THE earliest recorded history of the Lao dates from the fourteenth century. In 1353, the Lao prince Fa Ngum, with the help of the Khmer, united Laos and much of present-day northeastern Thailand into a kingdom known as Lan Xang. Characteristics of literature from this period reveal both the literary influence of various Buddhist and Hindu civilizations of South and Southeast Asia and that of an early (probably oral) literary tradition of the Lao themselves. The primary cultural influence on Lan Xang was that of the closely related Tai Yuan kingdom of Lanna, which roughly comprised the area that is now northern Thailand. From the sixteenth century or earlier, Lan Xang developed a sophisticated tradition of art, literature, and scholarship. The temple was the cultural and educational center of the kingdom, with a power that rivaled that of the monarchy.5 Knowledge of literature, and literacy itself, were skills acquired at the temple, where young males commonly spent several years as novices and/or Buddhist monks. Regardless of their origins, literary works were typically presented in the form of Jakarta Tales, life stories of the Bodhisattva recorded in the Tripitaka Buddhist scriptures. Lao literature was traditionally performed by monks, novices, or laymen with prior religious experience. Literary works were stored in temple libraries and private homes, and performed regularly during religious festivals throughout the year.



THE same factors that caused the transformation and decline of traditional literature essentially brought about the creation and development of modern Lao writing. In the late seventeenth century, the Kingdom of Lan Xang split into three smaller kingdoms. The subsequent weakness of the Lao led to internal instability followed by dependence upon and eventual domination by foreign powers. By the end of the eighteenth century, the region that had once comprised Lan Xang had largely fallen under the political control of the Thai. At the end of the nineteenth century, Siam was forced to cede to the French their Lao territories east of the Mekong River, an area that approximates the modern political entity of Laos.

The Thai and French did not immediately have a significant cultural impact on the Lao. Before the final years of the nineteenth century, the Thai were mostly content to preserve indigenous cultural and political systems, and depended on the local elite to deliver tribute and taxes. The French similarly viewed the development of Laos as a low priority in comparison with the neighboring colonies of Vietnam and Cambodia, which showed greater economic potential. The traditional culture of the Lao therefore did not undergo a great transformation until the 1930 or afterward.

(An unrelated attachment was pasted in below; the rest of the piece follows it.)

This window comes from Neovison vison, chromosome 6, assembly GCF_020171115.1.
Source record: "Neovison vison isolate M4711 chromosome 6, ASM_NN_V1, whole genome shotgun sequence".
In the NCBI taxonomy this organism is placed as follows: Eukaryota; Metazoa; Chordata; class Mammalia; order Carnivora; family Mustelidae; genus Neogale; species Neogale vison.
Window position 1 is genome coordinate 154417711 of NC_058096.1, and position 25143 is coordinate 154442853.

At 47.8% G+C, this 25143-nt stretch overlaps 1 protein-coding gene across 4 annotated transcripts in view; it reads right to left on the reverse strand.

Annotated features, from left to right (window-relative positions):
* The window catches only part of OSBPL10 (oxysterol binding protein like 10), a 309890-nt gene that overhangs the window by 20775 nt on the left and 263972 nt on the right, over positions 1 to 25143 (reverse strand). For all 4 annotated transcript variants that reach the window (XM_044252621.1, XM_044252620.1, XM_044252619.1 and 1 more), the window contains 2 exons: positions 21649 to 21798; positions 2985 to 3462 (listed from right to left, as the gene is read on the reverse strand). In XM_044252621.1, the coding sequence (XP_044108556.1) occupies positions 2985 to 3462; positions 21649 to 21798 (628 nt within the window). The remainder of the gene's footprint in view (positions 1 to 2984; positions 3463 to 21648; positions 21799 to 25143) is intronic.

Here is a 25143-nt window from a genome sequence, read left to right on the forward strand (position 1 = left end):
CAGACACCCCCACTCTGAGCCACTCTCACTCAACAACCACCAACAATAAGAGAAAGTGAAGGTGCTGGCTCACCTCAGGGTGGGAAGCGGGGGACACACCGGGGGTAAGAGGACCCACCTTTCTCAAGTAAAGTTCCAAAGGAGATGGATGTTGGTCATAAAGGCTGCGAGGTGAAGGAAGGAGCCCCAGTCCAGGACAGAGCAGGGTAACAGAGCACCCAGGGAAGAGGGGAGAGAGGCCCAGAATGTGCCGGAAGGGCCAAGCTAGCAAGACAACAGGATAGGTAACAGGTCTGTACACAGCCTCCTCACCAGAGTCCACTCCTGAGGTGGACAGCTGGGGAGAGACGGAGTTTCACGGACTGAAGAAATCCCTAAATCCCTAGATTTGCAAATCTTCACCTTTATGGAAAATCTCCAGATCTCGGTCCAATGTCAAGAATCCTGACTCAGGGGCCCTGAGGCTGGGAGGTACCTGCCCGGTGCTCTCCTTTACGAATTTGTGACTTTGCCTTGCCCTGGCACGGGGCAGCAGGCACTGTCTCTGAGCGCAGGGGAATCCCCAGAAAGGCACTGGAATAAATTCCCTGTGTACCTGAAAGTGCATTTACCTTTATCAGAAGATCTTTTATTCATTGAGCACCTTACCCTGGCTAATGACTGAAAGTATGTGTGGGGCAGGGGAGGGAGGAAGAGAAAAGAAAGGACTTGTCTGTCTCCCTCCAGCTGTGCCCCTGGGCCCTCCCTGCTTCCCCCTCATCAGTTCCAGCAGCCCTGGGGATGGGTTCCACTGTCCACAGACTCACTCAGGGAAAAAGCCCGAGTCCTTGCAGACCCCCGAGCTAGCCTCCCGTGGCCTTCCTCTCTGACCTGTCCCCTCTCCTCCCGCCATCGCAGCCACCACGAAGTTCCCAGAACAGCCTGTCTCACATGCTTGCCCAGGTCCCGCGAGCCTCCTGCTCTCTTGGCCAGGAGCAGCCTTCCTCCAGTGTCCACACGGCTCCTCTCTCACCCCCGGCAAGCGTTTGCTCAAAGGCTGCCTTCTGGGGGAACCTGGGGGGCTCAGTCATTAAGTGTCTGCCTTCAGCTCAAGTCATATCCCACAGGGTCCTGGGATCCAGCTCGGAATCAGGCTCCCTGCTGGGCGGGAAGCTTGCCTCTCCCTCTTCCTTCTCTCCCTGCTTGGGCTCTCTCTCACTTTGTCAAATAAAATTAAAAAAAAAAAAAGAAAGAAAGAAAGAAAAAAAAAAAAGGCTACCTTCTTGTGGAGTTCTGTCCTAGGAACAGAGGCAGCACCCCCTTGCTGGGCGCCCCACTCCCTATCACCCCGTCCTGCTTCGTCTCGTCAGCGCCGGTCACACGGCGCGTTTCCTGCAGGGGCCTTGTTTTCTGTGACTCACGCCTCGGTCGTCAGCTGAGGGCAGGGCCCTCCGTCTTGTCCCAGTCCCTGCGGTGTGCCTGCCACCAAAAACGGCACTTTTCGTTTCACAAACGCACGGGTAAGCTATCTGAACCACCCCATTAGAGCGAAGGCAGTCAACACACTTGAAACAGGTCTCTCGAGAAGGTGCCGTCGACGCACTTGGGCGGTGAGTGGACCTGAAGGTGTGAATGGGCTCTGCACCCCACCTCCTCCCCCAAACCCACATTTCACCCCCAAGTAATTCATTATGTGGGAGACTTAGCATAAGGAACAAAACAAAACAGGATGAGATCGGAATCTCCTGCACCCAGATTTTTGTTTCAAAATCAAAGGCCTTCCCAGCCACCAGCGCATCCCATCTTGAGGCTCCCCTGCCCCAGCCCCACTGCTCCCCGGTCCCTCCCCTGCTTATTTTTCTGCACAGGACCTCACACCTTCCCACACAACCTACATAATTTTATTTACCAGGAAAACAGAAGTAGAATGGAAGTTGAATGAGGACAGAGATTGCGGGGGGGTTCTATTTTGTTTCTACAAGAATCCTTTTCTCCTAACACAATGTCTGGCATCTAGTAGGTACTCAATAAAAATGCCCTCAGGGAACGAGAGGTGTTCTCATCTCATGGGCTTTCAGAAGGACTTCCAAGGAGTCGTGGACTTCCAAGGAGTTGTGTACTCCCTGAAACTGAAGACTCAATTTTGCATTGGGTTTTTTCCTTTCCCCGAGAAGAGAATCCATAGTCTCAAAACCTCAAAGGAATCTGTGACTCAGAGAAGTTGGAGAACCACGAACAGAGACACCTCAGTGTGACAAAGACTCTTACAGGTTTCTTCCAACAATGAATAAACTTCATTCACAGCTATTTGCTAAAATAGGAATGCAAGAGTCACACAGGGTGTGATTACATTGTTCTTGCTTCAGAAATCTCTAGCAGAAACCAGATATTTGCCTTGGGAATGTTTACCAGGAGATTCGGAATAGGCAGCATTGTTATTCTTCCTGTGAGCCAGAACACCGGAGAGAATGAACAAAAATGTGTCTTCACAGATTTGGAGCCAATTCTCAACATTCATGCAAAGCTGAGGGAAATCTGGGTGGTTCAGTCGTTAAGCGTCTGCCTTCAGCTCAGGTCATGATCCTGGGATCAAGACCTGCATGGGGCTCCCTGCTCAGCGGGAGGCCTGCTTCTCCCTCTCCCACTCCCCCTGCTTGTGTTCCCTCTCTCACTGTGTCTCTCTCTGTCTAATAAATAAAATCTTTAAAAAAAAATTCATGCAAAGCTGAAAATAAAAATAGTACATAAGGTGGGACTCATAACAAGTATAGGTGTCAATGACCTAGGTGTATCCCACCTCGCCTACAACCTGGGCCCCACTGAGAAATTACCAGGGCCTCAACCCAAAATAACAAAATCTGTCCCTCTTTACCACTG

The state institutionalization of secular education in twentieth-century Southeast Asia has had a profound effect on traditional cultures throughout the region. Lao art forms, including literature, were marginalized as the power of their patron, the Buddhist temple, was reduced, and religious education was replaced by modern schools with a western-oriented curriculum. Traditionally, literature served the temple by teaching an individual to accept his place within Lao society and the greater Buddhist world. Lao education under the French was tailored to suit a different goal. Students who attended French schools in Laos were taught to see themselves as colonial subjects in a world with France at its center. In neighboring northeastern Thailand, students were educated to be citizens of a country under the political and cultural domination of the central Thai. As traditional literature appeared to discourage rather than encourage modern educational objectives, it ceased to be taught. Elements of traditional Lao culture came to be viewed as remnants of an "undeveloped" past whereas western civilization was admired as a model for emulation. During the colonial period, Lao students educated at government schools were exposed to French literature in place of that of the Lao. Secular prose fiction, previously unheard of in Lao society, became fashionable among the upper class, replacing poetic epics in prominence. Exposure of the Lao elite to French literature at school, and their emulation of the literature, led to the origin of modern Lao fiction.